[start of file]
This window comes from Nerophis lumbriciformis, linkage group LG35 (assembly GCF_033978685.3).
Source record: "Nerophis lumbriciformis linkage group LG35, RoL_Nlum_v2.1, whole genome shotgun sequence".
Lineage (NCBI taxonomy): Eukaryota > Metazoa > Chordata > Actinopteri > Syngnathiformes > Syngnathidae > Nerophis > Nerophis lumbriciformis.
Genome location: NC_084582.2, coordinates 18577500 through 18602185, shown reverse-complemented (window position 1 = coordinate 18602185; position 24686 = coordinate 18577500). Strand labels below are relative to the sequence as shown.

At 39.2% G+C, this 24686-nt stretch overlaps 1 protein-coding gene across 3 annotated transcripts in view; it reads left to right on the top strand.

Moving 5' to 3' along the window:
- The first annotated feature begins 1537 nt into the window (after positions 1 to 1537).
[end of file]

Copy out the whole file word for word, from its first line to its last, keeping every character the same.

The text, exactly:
This window comes from Nerophis lumbriciformis, linkage group LG35 (assembly GCF_033978685.3).
Source record: "Nerophis lumbriciformis linkage group LG35, RoL_Nlum_v2.1, whole genome shotgun sequence".
Lineage (NCBI taxonomy): Eukaryota > Metazoa > Chordata > Actinopteri > Syngnathiformes > Syngnathidae > Nerophis > Nerophis lumbriciformis.
Genome location: NC_084582.2, coordinates 18577500 through 18602185, shown reverse-complemented (window position 1 = coordinate 18602185; position 24686 = coordinate 18577500). Strand labels below are relative to the sequence as shown.

At 39.2% G+C, this 24686-nt stretch overlaps 1 protein-coding gene across 3 annotated transcripts in view; it reads left to right on the top strand.

Moving 5' to 3' along the window:
- The first annotated feature begins 1537 nt into the window (after positions 1 to 1537).